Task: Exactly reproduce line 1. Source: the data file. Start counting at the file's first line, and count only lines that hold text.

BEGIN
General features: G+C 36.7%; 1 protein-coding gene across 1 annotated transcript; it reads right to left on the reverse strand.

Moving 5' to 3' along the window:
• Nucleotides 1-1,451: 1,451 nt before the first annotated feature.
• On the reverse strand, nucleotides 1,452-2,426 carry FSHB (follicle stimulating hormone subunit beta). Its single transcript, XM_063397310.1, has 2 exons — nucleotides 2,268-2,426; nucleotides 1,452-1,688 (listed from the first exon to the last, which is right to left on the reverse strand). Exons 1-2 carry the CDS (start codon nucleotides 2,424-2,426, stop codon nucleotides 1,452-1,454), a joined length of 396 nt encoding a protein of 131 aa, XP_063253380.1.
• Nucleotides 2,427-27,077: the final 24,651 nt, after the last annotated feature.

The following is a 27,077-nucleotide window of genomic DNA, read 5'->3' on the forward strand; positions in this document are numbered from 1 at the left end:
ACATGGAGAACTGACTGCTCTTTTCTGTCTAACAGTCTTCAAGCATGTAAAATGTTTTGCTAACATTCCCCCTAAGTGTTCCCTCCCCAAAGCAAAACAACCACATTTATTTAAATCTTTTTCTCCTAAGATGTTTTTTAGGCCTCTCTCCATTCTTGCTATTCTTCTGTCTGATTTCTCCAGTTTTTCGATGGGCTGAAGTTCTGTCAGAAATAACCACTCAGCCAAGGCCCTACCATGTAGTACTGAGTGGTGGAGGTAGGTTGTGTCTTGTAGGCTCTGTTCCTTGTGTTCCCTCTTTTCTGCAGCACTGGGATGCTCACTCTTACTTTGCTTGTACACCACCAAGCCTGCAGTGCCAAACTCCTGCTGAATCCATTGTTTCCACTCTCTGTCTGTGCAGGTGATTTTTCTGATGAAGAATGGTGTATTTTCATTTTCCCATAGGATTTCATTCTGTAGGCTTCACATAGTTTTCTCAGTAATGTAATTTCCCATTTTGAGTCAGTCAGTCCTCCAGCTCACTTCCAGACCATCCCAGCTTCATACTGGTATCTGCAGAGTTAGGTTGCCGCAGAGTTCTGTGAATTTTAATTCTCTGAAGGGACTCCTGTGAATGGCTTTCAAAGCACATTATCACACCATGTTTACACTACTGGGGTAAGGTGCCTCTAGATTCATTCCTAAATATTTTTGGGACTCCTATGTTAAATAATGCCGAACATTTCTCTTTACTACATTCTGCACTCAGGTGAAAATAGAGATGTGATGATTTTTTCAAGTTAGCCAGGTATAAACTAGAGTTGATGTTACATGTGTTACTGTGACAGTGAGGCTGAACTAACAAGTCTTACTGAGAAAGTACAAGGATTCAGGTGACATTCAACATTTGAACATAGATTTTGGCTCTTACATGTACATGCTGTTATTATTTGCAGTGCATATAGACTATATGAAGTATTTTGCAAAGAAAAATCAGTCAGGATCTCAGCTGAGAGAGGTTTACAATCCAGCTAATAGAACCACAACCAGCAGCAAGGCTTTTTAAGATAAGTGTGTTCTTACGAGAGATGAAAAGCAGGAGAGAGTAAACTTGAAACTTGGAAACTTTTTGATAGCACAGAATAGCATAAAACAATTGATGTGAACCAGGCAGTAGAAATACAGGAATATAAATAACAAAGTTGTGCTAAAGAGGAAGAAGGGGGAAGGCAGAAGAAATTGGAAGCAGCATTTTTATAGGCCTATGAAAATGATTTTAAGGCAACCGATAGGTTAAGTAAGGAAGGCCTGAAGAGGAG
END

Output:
General features: G+C 36.7%; 1 protein-coding gene across 1 annotated transcript; it reads right to left on the reverse strand.